Statistical analyses: Analyses were performed using STATA 11 software. Sensitivity, specificity and positive predictive value was calculated for different neonatal TSH ranges. An ROC curve was obtained for sensitivity and specificity at different capillary TSH cut-off levels. Spearman rank correlation was used to determine correlation between initial screening capillary TSH and venous fT4 and postnatal age sampling. Mean, median, percentile (0.5-99.5) capillary TSH values and false positive rates were calculated for different groups.


A total of 1,74,000 neonates were screened between November 2014 to October 2016. TSH levels ³20 mIU/L was found in 174 neonates, either on initial or repeat capillary screen, out of which 168 were recalled and evaluated with estimation of fT4, free tri-iodothyronine (fT3), TSH, thyroid scan and ultrasonography. On follow up, 102 newborns were confirmed as positive for CH at a mean (SD) age of 5 (4) days, thus providing an overall prevalence rate of 1 in 1706 screened (Fig. 1). A total of 2400 neonates had values between 10-19.9 mIU/L on initial capillary screen. Repeat capillary screen of these neonates identified five with TSH values ³20 mIU/L, and amongst them, three newborns were confirmed to be positive for CH.

Fig. 1 Flow diagram of the study.

Of the 102 confirmed cases, 20% (5 of 24) neonates with capillary TSH in range of 20-29.9 mIU/L had low fT4 levels (<12 pmol/L), while this was 65% (51 of 78) for neonates with capillary TSH above ³30 mIU/L. Table I presents diagnostic performance at different TSH cut-off values. An ROC curve was obtained for sensitivity and specificity at different capillary TSH cut-off levels. Area under curve (AUC) was 0.81 (95% CI 0.75 to 0.88) (Fig. 2) for a capillary TSH ³20 mlU/L, indicating referral capillary TSH level to be good predictor of subsequent low venous TSH level.

TABLE I	Diagnostic Performance of Neonatal Capillary TSH Values
TSH value (mIU/L) Sensitivity (%) Specificity (%) PPV (%)
³20 (n=168) 97 99.6 61.4
³30 (n=93) 76.4 99.9 83.8
³40 (n=77) 66.7 99.9 88.3
³50 (n=71) 62.7 100 90.1
TSH: Thyroid stimulating hormone, PPV:Positive predictive value.

Fig. 2 Receiver-operating characteristic (ROC) curve for capillary TSH value of ³20 mIU/L to predict congenital hypothyroidism.


Thyroid scan results were available for 48% of neonates. Three of the 11 newborns diagnosed as CH with capillary TSH in the range of 20-29.9 mIU/L had evidence of thyroid dysgenesis on thyroid scan indicating significant prevalence of hypothyroidism among newborns with mild elevation in capillary TSH level.

A negative correlation was seen between initial screening capillary TSH level and venous fT4 level (r= –0.6, P<0.001) and postnatal age of sampling (r= –0.4, P<0.001).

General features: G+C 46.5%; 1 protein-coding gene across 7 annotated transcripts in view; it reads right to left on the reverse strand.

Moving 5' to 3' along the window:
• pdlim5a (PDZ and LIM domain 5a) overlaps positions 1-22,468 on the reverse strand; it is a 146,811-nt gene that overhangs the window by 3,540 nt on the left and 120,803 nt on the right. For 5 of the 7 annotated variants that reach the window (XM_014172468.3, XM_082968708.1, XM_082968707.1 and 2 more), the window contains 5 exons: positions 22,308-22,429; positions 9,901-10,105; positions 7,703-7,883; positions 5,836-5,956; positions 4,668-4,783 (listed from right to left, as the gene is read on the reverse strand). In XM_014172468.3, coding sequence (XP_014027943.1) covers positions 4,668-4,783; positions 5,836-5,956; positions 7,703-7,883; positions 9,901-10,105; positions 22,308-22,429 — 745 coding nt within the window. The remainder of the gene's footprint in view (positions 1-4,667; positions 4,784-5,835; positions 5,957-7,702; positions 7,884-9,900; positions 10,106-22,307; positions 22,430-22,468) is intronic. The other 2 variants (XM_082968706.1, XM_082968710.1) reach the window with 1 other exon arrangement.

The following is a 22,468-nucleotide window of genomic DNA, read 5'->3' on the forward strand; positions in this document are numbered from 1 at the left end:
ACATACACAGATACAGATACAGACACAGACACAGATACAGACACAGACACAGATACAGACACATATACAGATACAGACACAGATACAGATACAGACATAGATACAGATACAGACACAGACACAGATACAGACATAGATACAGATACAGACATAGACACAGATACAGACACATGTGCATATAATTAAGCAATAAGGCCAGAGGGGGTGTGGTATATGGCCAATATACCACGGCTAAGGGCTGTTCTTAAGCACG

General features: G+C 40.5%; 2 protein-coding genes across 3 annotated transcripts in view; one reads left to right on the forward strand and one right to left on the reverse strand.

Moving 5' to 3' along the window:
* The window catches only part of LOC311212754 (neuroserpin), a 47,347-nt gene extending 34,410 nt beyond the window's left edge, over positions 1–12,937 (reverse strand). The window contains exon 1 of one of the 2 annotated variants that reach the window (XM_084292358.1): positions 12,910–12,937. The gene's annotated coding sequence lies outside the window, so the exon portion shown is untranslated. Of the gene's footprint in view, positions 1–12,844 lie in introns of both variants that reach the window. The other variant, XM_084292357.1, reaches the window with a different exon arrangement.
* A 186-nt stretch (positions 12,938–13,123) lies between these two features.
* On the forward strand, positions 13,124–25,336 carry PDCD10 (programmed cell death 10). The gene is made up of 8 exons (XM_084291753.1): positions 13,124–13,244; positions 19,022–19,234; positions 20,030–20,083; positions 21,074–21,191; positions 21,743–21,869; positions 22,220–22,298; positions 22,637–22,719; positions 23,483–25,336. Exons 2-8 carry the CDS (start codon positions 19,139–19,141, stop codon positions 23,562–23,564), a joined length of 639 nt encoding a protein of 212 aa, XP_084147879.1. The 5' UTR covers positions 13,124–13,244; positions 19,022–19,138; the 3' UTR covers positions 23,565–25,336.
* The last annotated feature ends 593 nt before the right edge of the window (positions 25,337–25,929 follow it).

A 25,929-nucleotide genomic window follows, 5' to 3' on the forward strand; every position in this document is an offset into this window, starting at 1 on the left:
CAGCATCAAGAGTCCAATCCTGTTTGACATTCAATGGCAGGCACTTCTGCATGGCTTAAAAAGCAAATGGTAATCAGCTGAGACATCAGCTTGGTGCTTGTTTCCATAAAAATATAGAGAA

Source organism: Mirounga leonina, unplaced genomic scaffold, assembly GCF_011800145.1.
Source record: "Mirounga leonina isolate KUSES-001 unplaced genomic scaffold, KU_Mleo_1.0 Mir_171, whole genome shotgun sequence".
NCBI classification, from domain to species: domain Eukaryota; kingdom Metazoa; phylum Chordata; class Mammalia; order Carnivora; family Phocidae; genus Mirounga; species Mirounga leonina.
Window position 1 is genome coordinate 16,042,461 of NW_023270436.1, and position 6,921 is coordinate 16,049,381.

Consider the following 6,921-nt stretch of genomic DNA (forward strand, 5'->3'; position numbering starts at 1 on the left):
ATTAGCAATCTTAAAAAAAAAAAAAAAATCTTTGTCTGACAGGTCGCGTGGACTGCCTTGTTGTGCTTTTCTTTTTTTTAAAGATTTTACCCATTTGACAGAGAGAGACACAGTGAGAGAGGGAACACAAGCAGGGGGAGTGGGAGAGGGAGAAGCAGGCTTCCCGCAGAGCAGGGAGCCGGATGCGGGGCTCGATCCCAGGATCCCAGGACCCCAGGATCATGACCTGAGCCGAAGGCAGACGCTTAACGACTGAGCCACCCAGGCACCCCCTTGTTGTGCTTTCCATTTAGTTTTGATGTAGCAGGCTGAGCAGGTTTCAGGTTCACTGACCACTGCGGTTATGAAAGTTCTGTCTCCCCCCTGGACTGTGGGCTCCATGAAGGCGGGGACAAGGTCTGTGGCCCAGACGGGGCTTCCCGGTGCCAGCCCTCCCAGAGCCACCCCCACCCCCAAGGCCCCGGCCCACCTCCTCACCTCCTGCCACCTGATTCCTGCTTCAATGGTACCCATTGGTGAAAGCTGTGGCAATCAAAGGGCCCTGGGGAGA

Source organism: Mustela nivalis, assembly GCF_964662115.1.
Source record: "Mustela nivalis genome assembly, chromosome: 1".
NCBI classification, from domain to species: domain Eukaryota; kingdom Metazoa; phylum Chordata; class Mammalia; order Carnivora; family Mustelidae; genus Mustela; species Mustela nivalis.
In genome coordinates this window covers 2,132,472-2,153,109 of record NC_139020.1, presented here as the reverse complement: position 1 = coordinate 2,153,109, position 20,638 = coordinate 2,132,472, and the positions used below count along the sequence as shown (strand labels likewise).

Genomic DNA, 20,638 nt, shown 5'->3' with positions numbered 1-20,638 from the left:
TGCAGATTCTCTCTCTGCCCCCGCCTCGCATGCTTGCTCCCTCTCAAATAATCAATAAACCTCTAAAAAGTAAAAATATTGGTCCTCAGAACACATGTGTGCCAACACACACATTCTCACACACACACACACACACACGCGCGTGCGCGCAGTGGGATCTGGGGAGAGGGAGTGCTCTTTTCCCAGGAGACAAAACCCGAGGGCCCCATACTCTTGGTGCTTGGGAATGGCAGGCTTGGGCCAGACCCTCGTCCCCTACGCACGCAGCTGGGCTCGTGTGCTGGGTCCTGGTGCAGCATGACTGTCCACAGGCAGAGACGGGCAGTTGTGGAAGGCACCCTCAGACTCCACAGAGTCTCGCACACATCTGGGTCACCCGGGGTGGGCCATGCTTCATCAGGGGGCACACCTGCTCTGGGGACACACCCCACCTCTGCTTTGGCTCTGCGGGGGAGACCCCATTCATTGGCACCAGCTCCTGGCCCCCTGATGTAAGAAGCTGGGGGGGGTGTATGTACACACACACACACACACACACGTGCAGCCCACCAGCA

TABLE II Descriptive Data of Neonates Based on the Postnatal Age
Postnatal age of sampling
24-<48 hours 48-<72 hours 72 hours -<7 days 7 days
Number of neonates (%) 117116 (67.3) 45202 (25.9) 9781 (5.62) 1901 (1.1)
Median capillary TSH value 3.15 1.80 0.96 1.32
Percentiles (0.5-99.5) 0.37-14.75 0.17-10.56 0.08-9.7 0.11-9.22
False positive rate (%) 50 33.3 28.6 25

Capillary TSH values and false positive rates were higher for newborns with samples collected within 24-<48 hours of birth (Table II). The 99.5th percentile value for each group was well below the screening level of 20 mIU/L. Based on this analysis, data was retrospectively analysed with two sets of age at sampling specific cut- offs. Cut-off 1 was based on 99.9th percentile capillary TSH values for each group in postnatal age of sampling category as depicted in Table III. Cut-off 2 was adapted from published studies with capillary TSH cut off of 34 mIU/L for infants with 24-<48 hours of age at sampling and value of 28 mIU/L for newborns with age at sampling of 48 hours [9] .

TABLE III Screening Performance of Individual Cut-offs for Postnatal Age of Sampling
Specific cut-off for postnatal age of sampling False positive rate (%) Recall rate (%) Sensitivity (%)
Cut-off 1 24-<48 hours 29 mIU/L 31.1 0.046 67.4
>48 hours 24 mIU/L 15.6 0.050 88.9
Cut-off 2 24-<48 hours 34 mIU/L 18.9 0.028 65.2
> 48 hours 28 mIU/L 10.3 0.047 89.6
DBS: dried blood spot, Confirmed CH: TSH >20 mIU/L and fT4 <12 pmol/L.


We report data collected from a large collaborative study group in Delhi, India,where the prevalance of CH was found to be 1 in 1706. Thyroid dysgenesis was present in significant number of neonates with confirmed CH. The referral capillary TSH level appears to be a good predictor of subsequent low venous TSH level. Significant negative correlation was obtained between initial screening capillary TSH level and venous fT4 and postnatal age of sampling. Three neonates with confirmed CH had initial screening capillary TSH of 10-20 mIU/L.

The prevalence in our study is comparable to reports from various newborn screening programs around the world [1,2]. Recent studies, including a multi-centric study by Indian Council for Medical Research, have also reported a higher prevalence of CH in India [10,11].

As seen in this study, an increase in a cut-off of capillary TSH from 20 mIU/L to 29 mIU/L will lead to an increase in sensitivity, but many (21 in our study) confirmed cases will be missed. This underscores the importance of maintaining lower TSH cut-offs to detect a significant proportion of CH cases. However, further lowering the cut-off to 10 will lead to an increase in recall rate from 0.1 % to 2%, reducing the efficacy of the program due to low positive predictive value. As all three confirmed cases with initial TSH between 10-19.9 mIU/L had a repeat capillary TSH value of ³ 20 mIU/L, repeat sampling and recall is advisable in only those neonates whose repeat capillary screen levels of TSH is 10-19.9 mIU/L.

Similar to our findings on significant influence of postnatal age of sampling on TSH values, other studies have also suggested the use of age of sampling data in conjunction with absolute screening capillary TSH values to capture true positive cases [9,12]. Adjustment in cut-off based on postnatal age of sampling in this study also led to decrease in false positive cases and recall rates; however, there was a significant decrease in sensitivity with possibility of more than 15 confirmed cases being missed with both set of cut-offs. Thus, mild to moderate elevation of capillary TSH above screening level in newborns with postnatal age of sampling of >48 hours need to be evaluated more urgently due to lower false positive rates amongst these groups. Although, delaying postnatal age of sampling will benefit in terms of decreased recall rate but will lead to increase in overall cost of program due to increased days of hospital stay. /p>